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This study will evaluate the efficacy, safety, and tolerability of 2 doses of ubrogepant (50 and 100 mg) compared to placebo for the acute treatment of a single migraine attack.
Allocation: Randomized, Endpoint Classification: Safety/Efficacy Study, Intervention Model: Parallel Assignment, Masking: Double Blind (Subject, Investigator), Primary Purpose: Treatment
Migraine, With or Without Aura
Ubrogepant, Placebo-matching Ubrogepant
Principals Research Group, Inc.
Not yet recruiting
Published on BioPortfolio: 2016-07-12T00:53:21-0400
This study will evaluate the long-term safety and tolerability of intermittent treatment with ubrogepant for the acute treatment of migraine over 1 year.
This study will evaluate the potential for a pharmacokinetic (PK) interaction and provide safety and tolerability information when ubrogepant and erenumab or ubrogepant and galcanezumab ar...
Overall trial objectives: 1. Can treatment with tonabersat reduce the number of days with aura and/or migraine headache in patients with migraine with aura 2. How well tol...
This is a a multi-center, randomized, double-blind, parallel group, and placebo controlled, two-arm study of a single oral dose of NXN-188 for the treatment of acute migraine headache with...
The following study is being conducted to explore the safety and effectiveness of a new chemical entity called NXN-188 in subjects with a history of migraine with aura. In this study subje...
Ubrogepant is a novel, oral calcitonin gene-related peptide (CGRP) receptor antagonist intended for the acute treatment of migraine attacks. Ubrogepant has a chemical structure distinct from previous ...
Ubrogepant is an oral, small-molecule calcitonin gene-related peptide receptor antagonist for acute migraine treatment.
Ubrogepant is a novel, oral calcitonin gene-related peptide receptor antagonist currently under FDA review for the acute treatment of migraine attacks. This double-blind, 4-period crossover study comp...
Ubrogepant (MK-1602) is a novel, oral, calcitonin gene-related peptide receptor antagonist in clinical development with positive Phase III outcomes for acute treatment of migraine. This paper describe...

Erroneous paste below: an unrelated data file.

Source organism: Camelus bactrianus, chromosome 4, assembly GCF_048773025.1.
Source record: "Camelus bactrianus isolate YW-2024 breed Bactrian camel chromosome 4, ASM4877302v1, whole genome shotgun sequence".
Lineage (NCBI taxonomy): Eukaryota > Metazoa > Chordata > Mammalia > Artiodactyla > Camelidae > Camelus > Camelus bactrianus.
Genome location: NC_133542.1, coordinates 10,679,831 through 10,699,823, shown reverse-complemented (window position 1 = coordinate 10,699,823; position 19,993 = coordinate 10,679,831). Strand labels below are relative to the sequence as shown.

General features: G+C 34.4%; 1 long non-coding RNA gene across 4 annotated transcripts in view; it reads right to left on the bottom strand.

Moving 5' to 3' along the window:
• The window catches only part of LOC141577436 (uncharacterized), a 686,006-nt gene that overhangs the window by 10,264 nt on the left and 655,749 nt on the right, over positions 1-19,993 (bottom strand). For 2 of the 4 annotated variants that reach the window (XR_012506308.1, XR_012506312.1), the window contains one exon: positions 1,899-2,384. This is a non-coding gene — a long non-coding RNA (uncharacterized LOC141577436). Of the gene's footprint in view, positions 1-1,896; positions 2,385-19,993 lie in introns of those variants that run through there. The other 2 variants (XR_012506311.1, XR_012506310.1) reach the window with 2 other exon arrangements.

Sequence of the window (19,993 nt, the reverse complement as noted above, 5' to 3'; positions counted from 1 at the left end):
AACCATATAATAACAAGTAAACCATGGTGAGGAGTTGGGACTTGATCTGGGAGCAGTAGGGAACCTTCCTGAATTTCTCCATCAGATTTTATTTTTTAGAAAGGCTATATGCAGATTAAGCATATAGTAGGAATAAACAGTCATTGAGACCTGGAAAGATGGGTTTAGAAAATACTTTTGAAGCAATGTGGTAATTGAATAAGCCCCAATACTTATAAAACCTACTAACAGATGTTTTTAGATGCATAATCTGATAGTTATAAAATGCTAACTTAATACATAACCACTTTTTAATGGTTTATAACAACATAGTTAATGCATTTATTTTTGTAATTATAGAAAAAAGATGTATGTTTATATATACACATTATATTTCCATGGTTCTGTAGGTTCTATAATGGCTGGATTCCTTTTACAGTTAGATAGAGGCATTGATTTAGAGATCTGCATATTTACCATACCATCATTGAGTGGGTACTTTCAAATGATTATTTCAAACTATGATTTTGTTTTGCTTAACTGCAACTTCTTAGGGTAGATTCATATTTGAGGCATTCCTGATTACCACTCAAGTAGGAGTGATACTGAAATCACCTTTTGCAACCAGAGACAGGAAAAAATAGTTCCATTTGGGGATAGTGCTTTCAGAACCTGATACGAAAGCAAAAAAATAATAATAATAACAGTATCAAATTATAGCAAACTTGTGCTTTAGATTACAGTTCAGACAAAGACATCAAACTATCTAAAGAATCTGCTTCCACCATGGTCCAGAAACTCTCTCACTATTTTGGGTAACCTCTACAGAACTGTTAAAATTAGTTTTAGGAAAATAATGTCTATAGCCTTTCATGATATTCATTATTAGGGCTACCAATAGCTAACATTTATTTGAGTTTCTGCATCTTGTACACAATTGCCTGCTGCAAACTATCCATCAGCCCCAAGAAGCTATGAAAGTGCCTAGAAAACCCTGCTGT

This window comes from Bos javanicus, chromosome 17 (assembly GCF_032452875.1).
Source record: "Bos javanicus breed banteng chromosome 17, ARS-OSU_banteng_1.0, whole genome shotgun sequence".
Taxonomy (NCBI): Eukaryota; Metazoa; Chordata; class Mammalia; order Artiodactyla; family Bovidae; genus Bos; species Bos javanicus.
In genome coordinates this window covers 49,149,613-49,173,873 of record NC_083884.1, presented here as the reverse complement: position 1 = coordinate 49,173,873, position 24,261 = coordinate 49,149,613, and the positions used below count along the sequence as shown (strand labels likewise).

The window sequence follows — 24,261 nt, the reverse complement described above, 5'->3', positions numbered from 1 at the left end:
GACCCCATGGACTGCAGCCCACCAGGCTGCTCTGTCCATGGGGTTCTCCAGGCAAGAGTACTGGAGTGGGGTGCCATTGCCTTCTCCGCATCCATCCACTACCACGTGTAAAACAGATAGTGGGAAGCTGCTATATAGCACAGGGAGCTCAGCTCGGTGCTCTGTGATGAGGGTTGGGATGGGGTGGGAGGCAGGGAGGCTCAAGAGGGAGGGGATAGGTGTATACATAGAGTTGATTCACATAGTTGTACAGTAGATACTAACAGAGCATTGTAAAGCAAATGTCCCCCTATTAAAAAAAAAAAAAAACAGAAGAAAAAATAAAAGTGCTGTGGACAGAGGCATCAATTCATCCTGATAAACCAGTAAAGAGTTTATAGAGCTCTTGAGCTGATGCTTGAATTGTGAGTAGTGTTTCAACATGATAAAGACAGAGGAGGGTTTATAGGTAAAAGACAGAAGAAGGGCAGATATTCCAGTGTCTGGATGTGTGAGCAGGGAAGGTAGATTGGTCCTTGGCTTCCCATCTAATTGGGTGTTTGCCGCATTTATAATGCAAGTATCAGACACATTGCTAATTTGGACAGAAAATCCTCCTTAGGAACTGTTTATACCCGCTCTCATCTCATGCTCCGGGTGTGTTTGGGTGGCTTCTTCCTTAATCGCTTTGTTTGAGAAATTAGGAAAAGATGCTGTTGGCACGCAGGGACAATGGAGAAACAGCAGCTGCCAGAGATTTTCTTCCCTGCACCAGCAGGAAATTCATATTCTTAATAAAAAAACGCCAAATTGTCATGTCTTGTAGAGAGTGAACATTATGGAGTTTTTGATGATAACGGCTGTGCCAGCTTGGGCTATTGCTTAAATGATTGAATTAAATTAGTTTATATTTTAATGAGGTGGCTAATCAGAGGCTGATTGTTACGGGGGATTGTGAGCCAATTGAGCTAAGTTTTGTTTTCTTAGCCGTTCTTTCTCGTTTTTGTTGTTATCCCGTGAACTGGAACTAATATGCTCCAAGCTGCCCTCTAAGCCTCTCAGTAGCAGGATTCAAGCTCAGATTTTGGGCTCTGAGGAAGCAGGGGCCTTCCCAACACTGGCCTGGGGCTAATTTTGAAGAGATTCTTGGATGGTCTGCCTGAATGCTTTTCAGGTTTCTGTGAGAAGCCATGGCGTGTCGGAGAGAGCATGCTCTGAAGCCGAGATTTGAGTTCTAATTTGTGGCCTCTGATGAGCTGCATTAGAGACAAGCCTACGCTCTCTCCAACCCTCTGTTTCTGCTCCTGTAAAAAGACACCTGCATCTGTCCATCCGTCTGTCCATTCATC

A subtype of migraine disorder, characterized by recurrent attacks of reversible neurological symptoms (aura) that precede or accompany the headache. Aura may include a combination of sensory disturbances, such as blurred VISION; HALLUCINATIONS; VERTIGO; NUMBNESS; and difficulty in concentrating and speaking. Aura is usually followed by features of the COMMON MIGRAINE, such as PHOTOPHOBIA; PHONOPHOBIA; and NAUSEA. (International Classification of Headache Disorders, 2nd ed. Cephalalgia 2004: suppl 1)
A class of disabling primary headache disorders, characterized by recurrent unilateral pulsatile headaches. The two major subtypes are common migraine (without aura) and classic migraine (with aura or neurological symptoms). (International Classification of Headache Disorders, 2nd ed. Cephalalgia 2004: suppl 1)
Recurrent unilateral pulsatile headaches, not preceded or accompanied by an aura, in attacks lasting 4-72 hours. It is characterized by PAIN of moderate to severe intensity; aggravated by physical activity; and associated with NAUSEA and / or PHOTOPHOBIA and PHONOPHOBIA. (International Classification of Headache Disorders, 2nd ed. Cephalalgia 2004: suppl 1)
The decrease in neuronal activity (related to a decrease in metabolic demand) extending from the site of cortical stimulation. It is believed to be responsible for the decrease in cerebral blood flow that accompanies the aura of MIGRAINE WITH AURA. (Campbell's Psychiatric Dictionary, 8th ed.)
A familial, cerebral arteriopathy mapped to chromosome 19q12, and characterized by the presence of granular deposits in small CEREBRAL ARTERIES producing ischemic STROKE; PSEUDOBULBAR PALSY; and multiple subcortical infarcts (CEREBRAL INFARCTION). CADASIL is an acronym for Cerebral Autosomal Dominant Arteriopathy with Subcortical Infarcts and Leukoencephalopathy. CADASIL differs from BINSWANGER DISEASE by the presence of MIGRAINE WITH AURA and usually by the lack of history of arterial HYPERTENSION. (From Bradley et al, Neurology in Clinical Practice, 2000, p1146)
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